/content/dam/fundacion-banco-santander/es/imagenes/cultura/arte/coleccion/solanas-añadidos-2021/mujeres vistiéndose.jpg != null ? bannerSimple.alt : true}

José Gutiérrez Solana (Madrid, 1886-1945)

Women dressing

ca. 1933


Oil on canvas, 173 x 225 cm


Signed at the lower right corner “J. Solana”

Solana the painter always reflected Solana the writer in his pictorial works, which are in some cases notably literary. In the same way, his writing has an extremely visual quality. These two facets overlapped and mutually reinforced each other, and his paintings and writings focus on the same themes with the common aim of witnessing and reflecting the reality of his day. With his high individual, stark and austere gaze, devoid of any anecdotal detail or embellishment, Solana offered a unique vision not just of his generation but also of Spanish society as a whole.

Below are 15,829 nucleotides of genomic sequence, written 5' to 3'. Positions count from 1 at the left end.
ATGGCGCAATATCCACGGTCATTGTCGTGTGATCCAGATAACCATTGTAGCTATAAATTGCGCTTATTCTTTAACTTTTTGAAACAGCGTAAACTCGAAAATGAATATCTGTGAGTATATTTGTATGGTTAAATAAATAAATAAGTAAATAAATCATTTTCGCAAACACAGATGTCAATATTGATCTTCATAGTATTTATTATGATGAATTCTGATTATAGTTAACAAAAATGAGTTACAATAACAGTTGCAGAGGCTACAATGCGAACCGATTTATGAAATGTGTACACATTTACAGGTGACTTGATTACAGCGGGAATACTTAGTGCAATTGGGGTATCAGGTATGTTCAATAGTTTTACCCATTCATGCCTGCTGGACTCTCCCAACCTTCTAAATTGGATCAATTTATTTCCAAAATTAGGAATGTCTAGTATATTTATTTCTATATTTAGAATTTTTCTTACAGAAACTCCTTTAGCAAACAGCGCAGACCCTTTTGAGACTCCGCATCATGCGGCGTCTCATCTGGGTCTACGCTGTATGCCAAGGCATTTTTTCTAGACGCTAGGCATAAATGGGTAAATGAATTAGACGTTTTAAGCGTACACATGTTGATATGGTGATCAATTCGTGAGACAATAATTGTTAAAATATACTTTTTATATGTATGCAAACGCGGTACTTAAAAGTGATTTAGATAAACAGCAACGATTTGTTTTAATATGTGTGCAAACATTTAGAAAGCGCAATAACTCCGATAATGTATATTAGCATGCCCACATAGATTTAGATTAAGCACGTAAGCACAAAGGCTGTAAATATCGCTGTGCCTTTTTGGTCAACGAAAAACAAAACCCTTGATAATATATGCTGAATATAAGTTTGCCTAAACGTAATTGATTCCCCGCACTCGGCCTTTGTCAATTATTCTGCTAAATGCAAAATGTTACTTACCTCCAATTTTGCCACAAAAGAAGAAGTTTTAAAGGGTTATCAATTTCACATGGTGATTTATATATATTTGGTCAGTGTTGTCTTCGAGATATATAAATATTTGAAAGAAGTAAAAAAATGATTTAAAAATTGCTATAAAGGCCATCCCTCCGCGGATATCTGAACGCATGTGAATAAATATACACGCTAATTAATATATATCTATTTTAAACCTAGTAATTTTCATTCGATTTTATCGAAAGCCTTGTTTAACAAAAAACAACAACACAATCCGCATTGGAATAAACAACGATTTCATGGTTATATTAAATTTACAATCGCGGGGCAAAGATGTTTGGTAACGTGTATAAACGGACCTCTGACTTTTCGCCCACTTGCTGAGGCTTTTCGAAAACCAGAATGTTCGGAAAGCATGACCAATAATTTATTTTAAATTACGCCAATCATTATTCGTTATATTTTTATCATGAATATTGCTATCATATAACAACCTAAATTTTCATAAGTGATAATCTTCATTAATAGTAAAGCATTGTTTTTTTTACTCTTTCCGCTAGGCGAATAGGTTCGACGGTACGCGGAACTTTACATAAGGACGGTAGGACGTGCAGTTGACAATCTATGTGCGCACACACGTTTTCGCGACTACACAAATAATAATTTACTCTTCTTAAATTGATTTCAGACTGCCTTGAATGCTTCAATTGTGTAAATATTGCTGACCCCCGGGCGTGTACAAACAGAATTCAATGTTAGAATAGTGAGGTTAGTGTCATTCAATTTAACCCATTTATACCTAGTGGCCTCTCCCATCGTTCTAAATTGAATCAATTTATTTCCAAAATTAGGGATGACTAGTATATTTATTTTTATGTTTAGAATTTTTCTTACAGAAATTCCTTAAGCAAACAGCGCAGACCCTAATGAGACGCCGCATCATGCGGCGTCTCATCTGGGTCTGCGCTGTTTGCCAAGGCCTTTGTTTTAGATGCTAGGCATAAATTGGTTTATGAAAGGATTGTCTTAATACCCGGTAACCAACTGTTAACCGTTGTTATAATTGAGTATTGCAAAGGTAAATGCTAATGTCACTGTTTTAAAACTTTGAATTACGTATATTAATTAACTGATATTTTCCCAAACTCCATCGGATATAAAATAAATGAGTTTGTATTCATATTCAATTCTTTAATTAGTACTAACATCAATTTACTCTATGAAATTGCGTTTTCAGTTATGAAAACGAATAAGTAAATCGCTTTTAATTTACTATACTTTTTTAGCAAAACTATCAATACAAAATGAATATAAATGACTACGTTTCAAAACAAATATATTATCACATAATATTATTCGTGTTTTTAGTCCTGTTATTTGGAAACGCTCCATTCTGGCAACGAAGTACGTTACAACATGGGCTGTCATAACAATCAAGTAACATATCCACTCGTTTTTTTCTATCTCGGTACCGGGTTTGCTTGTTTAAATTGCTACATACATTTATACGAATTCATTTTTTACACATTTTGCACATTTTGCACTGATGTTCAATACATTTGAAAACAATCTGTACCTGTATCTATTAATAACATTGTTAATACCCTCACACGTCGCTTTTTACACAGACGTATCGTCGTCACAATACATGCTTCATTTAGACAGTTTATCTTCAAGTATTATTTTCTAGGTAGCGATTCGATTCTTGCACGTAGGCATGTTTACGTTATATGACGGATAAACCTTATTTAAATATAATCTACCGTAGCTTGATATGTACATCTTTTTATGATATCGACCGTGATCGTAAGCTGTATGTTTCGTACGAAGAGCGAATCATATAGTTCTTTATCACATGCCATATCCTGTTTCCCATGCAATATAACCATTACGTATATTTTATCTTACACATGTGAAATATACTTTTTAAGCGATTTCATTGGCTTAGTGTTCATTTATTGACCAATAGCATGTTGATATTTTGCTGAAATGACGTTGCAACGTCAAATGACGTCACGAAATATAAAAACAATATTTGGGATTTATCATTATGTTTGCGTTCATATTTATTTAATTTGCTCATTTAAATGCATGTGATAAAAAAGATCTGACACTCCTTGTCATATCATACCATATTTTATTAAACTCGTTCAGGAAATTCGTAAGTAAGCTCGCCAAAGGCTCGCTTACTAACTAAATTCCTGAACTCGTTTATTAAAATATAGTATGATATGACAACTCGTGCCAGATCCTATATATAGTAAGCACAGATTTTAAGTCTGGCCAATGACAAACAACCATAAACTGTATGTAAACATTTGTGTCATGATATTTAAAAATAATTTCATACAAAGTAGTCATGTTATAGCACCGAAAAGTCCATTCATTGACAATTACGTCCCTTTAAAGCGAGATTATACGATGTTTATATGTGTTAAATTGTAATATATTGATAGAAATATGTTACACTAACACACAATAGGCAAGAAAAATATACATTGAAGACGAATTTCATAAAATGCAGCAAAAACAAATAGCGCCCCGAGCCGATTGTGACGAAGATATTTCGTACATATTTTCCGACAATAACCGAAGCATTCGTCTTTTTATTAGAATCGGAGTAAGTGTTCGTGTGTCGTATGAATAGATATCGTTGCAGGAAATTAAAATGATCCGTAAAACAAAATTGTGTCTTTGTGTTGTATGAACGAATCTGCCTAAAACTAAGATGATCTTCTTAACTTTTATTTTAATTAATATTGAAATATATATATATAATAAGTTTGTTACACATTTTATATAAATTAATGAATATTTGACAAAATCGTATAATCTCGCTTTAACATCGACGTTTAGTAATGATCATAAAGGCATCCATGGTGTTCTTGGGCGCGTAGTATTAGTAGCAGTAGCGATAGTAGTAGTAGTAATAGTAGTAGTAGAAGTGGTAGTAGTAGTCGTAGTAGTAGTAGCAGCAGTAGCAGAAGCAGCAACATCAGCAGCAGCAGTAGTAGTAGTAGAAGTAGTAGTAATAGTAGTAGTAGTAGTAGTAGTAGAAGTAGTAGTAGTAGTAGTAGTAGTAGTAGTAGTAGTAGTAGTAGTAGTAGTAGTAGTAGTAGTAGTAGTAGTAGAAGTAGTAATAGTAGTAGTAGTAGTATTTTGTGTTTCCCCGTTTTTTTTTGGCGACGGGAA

Women dressing faithfully reflects the harsh reality that the artist described in the chapter “The Chorus Girls” in his book Madrid. Scenes and Customs: “Behind a half-open door are the scantily clad chorus girls in corsets and pantaloons, changing their theatrical costumes for normal clothes; they reveal their bare brown backs when they pull their skirts over their heads, and as they raise their arms one sees the tuft of hair under their armpits like a brown stain. They are ugly and dirty; they have lost the appeal that they have when they emerge on stage dressed as boatwomen with flesh coloured tights clinging to their legs, while their feet seem smaller in their high-heeled silk boots; one of them, who is pregnant, loosens her sash and corset with relief, having suffered on stage.”

These women’s passive attitude to life and their unlovely bodies are similar to those depicted in Solana’s scenes of prostitutes, although in this case the figures lack the absent gazes and resignation of the women from the slum quarter of Santander. Solana used the present subject to create a powerfully visual work painted in lively colours with strong whites and bold contrasts between the figures.

María José Salazar